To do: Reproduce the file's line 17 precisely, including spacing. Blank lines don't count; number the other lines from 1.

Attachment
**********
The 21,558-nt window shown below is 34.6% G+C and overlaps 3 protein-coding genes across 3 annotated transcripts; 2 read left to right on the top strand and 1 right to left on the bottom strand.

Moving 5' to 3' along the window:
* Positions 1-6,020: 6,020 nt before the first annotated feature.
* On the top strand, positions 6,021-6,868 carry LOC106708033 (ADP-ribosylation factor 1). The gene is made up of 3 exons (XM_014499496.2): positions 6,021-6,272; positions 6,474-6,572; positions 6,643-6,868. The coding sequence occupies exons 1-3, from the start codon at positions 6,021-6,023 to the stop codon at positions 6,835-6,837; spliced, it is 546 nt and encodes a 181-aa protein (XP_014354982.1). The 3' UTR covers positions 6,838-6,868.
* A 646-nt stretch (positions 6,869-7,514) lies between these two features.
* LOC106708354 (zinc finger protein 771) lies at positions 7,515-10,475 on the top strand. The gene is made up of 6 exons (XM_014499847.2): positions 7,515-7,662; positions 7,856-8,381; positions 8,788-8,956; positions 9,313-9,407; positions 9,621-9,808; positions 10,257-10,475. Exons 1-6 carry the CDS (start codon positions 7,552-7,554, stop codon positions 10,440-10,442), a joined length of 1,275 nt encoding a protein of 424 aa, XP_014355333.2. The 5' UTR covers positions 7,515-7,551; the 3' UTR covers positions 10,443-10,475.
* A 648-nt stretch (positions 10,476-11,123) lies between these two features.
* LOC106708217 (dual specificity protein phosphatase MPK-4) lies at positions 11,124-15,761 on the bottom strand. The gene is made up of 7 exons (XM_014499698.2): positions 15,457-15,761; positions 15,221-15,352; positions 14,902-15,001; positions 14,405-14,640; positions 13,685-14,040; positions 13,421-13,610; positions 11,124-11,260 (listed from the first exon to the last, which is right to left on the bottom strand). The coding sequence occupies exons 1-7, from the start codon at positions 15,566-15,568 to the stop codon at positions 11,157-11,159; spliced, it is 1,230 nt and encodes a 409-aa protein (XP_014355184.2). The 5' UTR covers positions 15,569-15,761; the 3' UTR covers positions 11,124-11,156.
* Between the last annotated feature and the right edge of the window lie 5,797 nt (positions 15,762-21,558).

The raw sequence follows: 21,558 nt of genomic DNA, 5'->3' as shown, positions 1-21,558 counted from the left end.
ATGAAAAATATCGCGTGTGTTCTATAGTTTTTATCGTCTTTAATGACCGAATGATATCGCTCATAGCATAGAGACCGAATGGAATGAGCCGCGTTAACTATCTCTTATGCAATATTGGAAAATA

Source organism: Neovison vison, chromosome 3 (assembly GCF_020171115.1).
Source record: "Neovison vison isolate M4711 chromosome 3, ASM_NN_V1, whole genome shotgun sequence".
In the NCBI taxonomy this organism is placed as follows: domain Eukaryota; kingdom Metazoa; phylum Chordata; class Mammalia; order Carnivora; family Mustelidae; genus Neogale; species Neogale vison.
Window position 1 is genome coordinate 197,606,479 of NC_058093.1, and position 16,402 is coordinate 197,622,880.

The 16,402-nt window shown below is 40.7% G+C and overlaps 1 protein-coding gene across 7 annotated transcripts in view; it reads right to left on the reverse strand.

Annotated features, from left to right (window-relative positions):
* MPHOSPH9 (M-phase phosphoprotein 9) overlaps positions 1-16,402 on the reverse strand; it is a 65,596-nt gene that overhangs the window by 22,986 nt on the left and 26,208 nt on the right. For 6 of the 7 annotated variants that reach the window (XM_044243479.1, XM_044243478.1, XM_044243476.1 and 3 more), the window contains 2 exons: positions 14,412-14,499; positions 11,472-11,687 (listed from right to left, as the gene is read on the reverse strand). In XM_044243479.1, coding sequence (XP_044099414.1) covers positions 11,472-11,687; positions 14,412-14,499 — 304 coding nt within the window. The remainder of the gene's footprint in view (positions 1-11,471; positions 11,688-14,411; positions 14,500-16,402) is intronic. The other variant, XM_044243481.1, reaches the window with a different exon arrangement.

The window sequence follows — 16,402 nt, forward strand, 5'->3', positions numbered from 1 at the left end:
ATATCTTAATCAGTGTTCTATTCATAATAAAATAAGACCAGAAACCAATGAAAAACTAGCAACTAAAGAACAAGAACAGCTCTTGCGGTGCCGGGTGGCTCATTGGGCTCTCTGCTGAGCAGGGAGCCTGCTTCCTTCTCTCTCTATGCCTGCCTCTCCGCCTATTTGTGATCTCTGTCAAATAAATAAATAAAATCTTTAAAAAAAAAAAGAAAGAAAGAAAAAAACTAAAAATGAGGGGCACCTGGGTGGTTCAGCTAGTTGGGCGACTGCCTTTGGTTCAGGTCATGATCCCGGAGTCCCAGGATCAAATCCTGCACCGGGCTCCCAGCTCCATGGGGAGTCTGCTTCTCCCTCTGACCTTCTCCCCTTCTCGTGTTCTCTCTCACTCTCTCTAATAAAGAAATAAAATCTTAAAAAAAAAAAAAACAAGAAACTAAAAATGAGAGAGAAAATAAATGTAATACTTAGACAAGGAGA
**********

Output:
Annotated features, from left to right (window-relative positions):